Surprise spot-checks of children's services introduced in the wake of the Baby P scandal have raised "serious concerns" in two thirds of the authorities inspected.
The initial findings by the watchdog Ofsted, which have not yet been published, disclose that "serious concerns" have been found in six out of nine councils spot-checked so far, The Independent understands. None of the councils has been named. "As the letters to authorities have not yet been published we cannot give any further information at this point," a spokesman for Ofsted said.
It raises concerns that flaws in the provision of children's services are more widespread than first feared. A source familiar with the inspections said the results would make uncomfortable reading for those involved. But the findings have provoked a backlash against Ofsted among social workers, many of whom believe the organisation is using alarmist language and attempting to "cover its own back" after the Baby P scandal. Others have accused it of lacking the skills to inspect children's services.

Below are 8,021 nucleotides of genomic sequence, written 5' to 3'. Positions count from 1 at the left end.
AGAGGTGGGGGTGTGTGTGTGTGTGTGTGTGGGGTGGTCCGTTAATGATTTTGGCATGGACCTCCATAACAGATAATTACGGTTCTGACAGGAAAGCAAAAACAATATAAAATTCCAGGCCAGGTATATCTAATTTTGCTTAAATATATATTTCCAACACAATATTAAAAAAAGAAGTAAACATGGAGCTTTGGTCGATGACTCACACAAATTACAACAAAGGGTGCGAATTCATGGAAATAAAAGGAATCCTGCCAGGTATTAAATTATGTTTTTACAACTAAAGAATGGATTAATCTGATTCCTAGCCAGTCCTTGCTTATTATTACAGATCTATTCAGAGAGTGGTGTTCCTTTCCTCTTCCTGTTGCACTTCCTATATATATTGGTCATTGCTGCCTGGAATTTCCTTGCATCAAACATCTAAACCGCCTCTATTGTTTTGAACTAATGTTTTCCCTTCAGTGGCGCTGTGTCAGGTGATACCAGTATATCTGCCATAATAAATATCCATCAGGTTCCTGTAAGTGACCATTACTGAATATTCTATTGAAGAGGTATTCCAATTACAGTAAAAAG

Several councils are said to be challenging the findings, arguing that the "serious concerns" refer to failing to meet some bureaucratic deadlines, rather than failing to keep children safe under their watch. Marion Davis, director of children's services for Warwickshire County Council, said that the term was being applied indiscriminately. "Many of those 'serious concerns' have been about process, such as what is recorded on computers, and not things that impact directly on children's well being," she said. "Ofsted must find a way of distinguishing between the two."
A spokeswoman for the Local Government Association accused Ofsted of making "sweeping judgements from afar" while failing to help councils improve services.
Ofsted has agreed to tone down the language it uses in describing the failings it found during the "no notice spot checks" when it publishes the reports. "We have listened to the concerns about how we describe what we find on the unannounced inspections and, as a result, where we find that practice or systems do not minimise immediate risk for young people, we will highlight areas for priority action," a spokeswoman said. "Ultimately we will do all in our power to ensure that children are getting the level of protection they deserve."Reuse content